A coarse-grained lattice model of DNA oligonucleotides is proposed to investigate the general mechanisms by which single-stranded oligonucleotides hybridize to their complementary strands in solution. The model, based on a high-coordination cubic lattice, is simple enough to allow the direct simulation of DNA solutions, yet capturing how the fundamental thermodynamic processes are microscopically encoded in the nucleobase sequences. Physically relevant interactions are considered explicitly, such as interchain excluded volume, anisotropic base-pairing and base-stacking, and single-stranded bending rigidity. The model is studied in detail by a specially adapted Monte Carlo simulation method, based on parallel tempering and biased trials, which is designed to overcome the entropic and enthalpic barriers associated with the sampling of hybridization events of multiple single-stranded chains in solution. This methodology addresses both the configurational complexity of bringing together two complementary strands in a favorable orientation (entropic barrier) and the energetic penalty of breaking apart multiple associated bases in a double-stranded state (enthalpic barrier). For strands with sequences restricted to nonstaggering association and homogeneous pairing and stacking energies, base-pairing is found to dominate the hybridization over the translational and conformational entropy. For strands with sequence-dependent pairing corresponding to that of DNA, the complex dependence of the models thermal stability on concentration, sequence, and degree of complementarity is shown to be qualitatively and quantitatively consistent both with experiment and with the predictions of statistical mechanical models.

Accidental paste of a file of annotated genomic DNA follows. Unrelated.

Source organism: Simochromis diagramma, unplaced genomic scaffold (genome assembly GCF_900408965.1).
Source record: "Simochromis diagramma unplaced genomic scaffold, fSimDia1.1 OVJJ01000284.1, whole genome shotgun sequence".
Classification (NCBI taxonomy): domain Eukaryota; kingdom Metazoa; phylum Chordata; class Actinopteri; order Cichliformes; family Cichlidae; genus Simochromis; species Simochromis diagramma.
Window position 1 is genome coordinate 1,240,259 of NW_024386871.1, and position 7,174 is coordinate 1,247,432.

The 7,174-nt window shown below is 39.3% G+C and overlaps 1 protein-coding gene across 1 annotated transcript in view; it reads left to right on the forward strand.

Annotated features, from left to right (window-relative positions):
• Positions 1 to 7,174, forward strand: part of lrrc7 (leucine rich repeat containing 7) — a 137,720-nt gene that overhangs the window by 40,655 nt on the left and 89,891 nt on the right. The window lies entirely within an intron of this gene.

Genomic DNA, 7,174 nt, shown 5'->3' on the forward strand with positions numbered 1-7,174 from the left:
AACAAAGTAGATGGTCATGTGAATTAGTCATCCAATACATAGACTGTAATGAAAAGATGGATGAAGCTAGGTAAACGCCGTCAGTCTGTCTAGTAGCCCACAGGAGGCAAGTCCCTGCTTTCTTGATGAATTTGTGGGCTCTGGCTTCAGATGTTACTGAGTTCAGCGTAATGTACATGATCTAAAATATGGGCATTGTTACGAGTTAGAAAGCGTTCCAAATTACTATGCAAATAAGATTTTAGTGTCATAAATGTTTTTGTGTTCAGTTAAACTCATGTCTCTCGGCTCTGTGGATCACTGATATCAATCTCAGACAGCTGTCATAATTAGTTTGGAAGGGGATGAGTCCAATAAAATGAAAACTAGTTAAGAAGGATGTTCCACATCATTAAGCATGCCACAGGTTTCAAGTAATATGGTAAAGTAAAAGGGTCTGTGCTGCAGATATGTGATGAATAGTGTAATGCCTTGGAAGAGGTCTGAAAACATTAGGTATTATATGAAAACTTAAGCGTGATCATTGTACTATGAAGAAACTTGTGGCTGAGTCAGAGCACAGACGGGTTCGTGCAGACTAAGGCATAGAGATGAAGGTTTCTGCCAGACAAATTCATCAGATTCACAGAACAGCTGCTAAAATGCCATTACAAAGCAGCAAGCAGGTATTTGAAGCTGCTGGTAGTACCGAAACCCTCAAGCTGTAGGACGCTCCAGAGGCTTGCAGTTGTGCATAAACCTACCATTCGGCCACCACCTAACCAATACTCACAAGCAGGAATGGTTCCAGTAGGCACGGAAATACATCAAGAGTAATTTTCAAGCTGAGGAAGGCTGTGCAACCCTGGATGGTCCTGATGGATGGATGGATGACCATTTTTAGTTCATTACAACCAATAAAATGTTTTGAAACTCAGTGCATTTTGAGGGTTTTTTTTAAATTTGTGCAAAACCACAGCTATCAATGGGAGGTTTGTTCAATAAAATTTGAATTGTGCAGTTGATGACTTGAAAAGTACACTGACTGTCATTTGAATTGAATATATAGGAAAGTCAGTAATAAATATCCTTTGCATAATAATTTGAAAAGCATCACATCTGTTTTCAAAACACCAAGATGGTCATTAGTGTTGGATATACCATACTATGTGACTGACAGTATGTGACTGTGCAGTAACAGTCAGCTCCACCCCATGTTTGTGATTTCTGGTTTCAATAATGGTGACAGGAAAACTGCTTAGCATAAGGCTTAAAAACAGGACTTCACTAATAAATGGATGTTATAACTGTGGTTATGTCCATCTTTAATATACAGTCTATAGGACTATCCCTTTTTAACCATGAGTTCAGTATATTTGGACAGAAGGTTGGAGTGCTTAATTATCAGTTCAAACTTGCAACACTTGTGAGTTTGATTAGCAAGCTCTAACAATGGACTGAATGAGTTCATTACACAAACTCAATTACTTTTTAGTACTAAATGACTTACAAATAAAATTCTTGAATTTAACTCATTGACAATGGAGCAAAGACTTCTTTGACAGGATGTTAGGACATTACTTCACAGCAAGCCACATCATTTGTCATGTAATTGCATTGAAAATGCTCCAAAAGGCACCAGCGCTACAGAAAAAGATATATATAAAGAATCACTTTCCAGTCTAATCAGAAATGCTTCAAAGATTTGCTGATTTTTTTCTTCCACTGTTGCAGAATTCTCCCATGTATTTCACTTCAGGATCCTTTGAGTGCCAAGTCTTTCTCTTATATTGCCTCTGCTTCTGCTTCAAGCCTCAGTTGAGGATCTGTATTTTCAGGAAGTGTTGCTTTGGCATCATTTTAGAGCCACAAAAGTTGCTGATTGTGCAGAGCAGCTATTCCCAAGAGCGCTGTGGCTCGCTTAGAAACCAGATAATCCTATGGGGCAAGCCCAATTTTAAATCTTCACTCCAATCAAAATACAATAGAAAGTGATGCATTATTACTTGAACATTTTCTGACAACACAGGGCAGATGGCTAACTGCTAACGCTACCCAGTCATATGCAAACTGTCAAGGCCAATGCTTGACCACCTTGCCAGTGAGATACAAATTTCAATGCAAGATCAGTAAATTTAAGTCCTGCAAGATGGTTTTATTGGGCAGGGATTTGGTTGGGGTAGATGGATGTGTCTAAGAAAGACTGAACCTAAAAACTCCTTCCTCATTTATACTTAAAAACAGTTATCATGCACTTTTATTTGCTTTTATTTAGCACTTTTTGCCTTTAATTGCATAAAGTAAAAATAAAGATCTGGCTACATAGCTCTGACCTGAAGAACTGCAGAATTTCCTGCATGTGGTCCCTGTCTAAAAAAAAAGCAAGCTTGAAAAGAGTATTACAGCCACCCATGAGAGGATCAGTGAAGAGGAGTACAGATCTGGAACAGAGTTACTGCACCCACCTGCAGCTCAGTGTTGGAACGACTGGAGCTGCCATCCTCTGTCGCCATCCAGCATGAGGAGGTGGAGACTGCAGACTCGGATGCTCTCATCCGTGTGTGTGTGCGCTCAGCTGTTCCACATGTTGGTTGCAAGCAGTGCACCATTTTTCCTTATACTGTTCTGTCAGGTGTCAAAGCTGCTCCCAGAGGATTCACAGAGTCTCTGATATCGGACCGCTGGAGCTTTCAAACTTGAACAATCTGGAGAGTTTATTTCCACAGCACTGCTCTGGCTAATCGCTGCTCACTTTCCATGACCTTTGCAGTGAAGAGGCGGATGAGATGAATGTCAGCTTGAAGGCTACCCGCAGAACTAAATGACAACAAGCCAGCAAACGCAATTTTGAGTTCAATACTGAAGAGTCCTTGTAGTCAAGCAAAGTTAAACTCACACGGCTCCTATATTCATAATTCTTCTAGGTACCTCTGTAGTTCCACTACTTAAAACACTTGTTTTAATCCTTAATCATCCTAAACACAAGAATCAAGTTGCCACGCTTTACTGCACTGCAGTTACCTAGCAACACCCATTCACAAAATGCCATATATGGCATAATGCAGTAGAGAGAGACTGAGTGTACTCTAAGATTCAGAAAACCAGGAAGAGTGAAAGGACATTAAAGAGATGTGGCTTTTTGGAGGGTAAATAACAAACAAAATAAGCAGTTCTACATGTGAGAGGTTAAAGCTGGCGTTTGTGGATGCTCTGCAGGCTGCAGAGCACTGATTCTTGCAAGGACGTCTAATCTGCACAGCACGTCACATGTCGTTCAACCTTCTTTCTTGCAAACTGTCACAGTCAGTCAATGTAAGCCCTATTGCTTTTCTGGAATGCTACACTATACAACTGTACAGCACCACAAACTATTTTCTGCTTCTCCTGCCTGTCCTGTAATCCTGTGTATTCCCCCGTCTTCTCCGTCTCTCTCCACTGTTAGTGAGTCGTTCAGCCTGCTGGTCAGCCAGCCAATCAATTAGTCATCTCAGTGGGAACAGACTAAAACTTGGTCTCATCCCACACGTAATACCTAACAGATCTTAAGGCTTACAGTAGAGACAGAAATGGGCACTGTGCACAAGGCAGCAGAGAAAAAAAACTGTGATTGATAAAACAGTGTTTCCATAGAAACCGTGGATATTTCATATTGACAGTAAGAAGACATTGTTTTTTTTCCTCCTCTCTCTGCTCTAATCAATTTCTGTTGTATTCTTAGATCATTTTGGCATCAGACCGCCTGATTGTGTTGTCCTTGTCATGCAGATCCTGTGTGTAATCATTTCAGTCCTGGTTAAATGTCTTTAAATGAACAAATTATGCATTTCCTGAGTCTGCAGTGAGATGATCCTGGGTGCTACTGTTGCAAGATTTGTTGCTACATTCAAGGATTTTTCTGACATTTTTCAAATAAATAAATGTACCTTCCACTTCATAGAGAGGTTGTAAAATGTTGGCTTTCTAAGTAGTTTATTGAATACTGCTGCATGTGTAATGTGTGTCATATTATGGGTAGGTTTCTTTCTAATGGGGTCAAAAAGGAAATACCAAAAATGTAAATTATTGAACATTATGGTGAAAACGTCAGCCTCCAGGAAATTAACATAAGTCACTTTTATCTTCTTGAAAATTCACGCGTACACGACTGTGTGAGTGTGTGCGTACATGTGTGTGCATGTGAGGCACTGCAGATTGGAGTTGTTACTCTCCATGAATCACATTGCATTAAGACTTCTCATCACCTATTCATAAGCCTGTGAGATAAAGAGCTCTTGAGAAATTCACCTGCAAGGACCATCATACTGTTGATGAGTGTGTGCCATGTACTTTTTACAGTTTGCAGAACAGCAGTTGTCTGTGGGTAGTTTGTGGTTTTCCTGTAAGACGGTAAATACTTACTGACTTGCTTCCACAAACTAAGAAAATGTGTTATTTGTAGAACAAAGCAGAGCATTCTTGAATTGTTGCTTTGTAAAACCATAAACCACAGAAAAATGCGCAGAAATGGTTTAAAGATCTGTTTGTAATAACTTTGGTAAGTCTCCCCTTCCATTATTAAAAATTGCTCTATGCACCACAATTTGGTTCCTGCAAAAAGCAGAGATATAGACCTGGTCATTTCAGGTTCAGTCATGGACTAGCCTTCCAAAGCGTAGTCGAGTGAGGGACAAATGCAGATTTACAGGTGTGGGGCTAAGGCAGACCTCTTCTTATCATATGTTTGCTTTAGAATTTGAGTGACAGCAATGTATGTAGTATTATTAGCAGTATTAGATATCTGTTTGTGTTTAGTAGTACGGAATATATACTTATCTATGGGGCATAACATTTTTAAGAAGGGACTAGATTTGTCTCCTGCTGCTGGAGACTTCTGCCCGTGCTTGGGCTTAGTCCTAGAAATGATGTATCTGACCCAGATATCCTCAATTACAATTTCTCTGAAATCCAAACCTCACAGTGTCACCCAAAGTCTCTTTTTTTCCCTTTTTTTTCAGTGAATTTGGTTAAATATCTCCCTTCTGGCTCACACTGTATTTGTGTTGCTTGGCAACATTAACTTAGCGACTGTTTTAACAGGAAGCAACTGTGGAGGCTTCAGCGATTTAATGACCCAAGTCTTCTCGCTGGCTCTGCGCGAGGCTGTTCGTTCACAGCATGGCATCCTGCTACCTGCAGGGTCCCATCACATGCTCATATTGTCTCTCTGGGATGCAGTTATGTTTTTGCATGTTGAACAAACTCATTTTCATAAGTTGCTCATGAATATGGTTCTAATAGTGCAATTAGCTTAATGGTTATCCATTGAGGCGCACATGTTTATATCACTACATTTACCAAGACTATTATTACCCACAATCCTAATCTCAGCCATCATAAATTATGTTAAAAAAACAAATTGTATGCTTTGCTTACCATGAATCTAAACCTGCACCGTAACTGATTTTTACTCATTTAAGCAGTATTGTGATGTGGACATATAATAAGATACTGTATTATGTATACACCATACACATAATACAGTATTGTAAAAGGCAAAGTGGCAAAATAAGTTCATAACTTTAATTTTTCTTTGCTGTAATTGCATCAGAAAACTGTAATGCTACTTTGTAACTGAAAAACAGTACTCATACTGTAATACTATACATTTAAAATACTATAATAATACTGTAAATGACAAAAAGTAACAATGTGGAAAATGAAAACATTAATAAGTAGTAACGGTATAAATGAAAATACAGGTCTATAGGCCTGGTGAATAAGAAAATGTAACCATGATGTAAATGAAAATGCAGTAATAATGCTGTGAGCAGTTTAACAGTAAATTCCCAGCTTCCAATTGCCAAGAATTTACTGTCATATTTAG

All Science Journal Classification (ASJC) codes
- General Physics and Astronomy
- Physical and Theoretical Chemistry